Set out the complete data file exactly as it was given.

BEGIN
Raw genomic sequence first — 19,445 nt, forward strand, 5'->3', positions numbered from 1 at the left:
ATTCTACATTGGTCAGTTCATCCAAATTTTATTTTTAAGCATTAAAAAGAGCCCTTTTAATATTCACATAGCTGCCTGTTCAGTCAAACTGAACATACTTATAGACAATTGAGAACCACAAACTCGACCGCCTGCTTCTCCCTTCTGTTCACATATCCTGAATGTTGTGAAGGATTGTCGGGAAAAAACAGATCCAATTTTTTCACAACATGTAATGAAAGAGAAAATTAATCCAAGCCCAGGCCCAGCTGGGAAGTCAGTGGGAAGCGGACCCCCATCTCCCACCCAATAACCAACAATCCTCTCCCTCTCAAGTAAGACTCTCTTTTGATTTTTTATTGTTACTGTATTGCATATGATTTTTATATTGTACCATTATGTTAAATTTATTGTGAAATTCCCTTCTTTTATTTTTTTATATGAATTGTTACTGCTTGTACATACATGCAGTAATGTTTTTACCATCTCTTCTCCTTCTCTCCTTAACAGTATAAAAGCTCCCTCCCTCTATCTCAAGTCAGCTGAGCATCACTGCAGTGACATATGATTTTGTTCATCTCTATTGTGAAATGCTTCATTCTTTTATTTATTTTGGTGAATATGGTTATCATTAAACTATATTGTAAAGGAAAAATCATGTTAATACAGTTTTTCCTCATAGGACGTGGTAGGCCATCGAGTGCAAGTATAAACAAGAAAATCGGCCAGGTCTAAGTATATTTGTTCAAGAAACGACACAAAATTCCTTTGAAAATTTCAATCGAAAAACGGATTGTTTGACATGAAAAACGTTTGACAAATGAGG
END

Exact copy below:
Raw genomic sequence first — 19,445 nt, forward strand, 5'->3', positions numbered from 1 at the left:
ATTCTACATTGGTCAGTTCATCCAAATTTTATTTTTAAGCATTAAAAAGAGCCCTTTTAATATTCACATAGCTGCCTGTTCAGTCAAACTGAACATACTTATAGACAATTGAGAACCACAAACTCGACCGCCTGCTTCTCCCTTCTGTTCACATATCCTGAATGTTGTGAAGGATTGTCGGGAAAAAACAGATCCAATTTTTTCACAACATGTAATGAAAGAGAAAATTAATCCAAGCCCAGGCCCAGCTGGGAAGTCAGTGGGAAGCGGACCCCCATCTCCCACCCAATAACCAACAATCCTCTCCCTCTCAAGTAAGACTCTCTTTTGATTTTTTATTGTTACTGTATTGCATATGATTTTTATATTGTACCATTATGTTAAATTTATTGTGAAATTCCCTTCTTTTATTTTTTTATATGAATTGTTACTGCTTGTACATACATGCAGTAATGTTTTTACCATCTCTTCTCCTTCTCTCCTTAACAGTATAAAAGCTCCCTCCCTCTATCTCAAGTCAGCTGAGCATCACTGCAGTGACATATGATTTTGTTCATCTCTATTGTGAAATGCTTCATTCTTTTATTTATTTTGGTGAATATGGTTATCATTAAACTATATTGTAAAGGAAAAATCATGTTAATACAGTTTTTCCTCATAGGACGTGGTAGGCCATCGAGTGCAAGTATAAACAAGAAAATCGGCCAGGTCTAAGTATATTTGTTCAAGAAACGACACAAAATTCCTTTGAAAATTTCAATCGAAAAACGGATTGTTTGACATGAAAAACGTTTGACAAATGAGG